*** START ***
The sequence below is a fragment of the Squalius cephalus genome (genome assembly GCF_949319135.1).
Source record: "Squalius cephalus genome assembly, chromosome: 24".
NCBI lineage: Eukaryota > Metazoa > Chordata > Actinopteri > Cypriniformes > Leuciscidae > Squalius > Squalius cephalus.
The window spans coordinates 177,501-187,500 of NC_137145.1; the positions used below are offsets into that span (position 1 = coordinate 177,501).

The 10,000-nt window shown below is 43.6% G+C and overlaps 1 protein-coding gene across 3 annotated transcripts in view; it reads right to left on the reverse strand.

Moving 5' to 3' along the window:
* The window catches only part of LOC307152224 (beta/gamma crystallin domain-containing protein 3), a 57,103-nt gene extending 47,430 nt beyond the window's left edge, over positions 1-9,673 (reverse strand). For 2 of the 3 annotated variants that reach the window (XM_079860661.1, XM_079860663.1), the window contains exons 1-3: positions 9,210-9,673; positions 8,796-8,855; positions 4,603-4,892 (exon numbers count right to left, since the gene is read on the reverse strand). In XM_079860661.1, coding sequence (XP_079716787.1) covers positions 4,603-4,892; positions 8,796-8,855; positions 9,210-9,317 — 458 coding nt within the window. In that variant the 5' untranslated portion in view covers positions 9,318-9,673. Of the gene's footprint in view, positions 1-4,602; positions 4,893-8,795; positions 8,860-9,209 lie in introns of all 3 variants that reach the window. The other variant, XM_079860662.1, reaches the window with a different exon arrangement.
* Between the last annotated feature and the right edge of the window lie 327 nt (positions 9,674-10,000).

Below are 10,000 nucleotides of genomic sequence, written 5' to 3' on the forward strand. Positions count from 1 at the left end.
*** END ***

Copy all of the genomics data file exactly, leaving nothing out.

The sequence below is a fragment of the Squalius cephalus genome (genome assembly GCF_949319135.1).
Source record: "Squalius cephalus genome assembly, chromosome: 24".
NCBI lineage: Eukaryota > Metazoa > Chordata > Actinopteri > Cypriniformes > Leuciscidae > Squalius > Squalius cephalus.
The window spans coordinates 177,501-187,500 of NC_137145.1; the positions used below are offsets into that span (position 1 = coordinate 177,501).

The 10,000-nt window shown below is 43.6% G+C and overlaps 1 protein-coding gene across 3 annotated transcripts in view; it reads right to left on the reverse strand.

Moving 5' to 3' along the window:
* The window catches only part of LOC307152224 (beta/gamma crystallin domain-containing protein 3), a 57,103-nt gene extending 47,430 nt beyond the window's left edge, over positions 1-9,673 (reverse strand). For 2 of the 3 annotated variants that reach the window (XM_079860661.1, XM_079860663.1), the window contains exons 1-3: positions 9,210-9,673; positions 8,796-8,855; positions 4,603-4,892 (exon numbers count right to left, since the gene is read on the reverse strand). In XM_079860661.1, coding sequence (XP_079716787.1) covers positions 4,603-4,892; positions 8,796-8,855; positions 9,210-9,317 — 458 coding nt within the window. In that variant the 5' untranslated portion in view covers positions 9,318-9,673. Of the gene's footprint in view, positions 1-4,602; positions 4,893-8,795; positions 8,860-9,209 lie in introns of all 3 variants that reach the window. The other variant, XM_079860662.1, reaches the window with a different exon arrangement.
* Between the last annotated feature and the right edge of the window lie 327 nt (positions 9,674-10,000).

Below are 10,000 nucleotides of genomic sequence, written 5' to 3' on the forward strand. Positions count from 1 at the left end.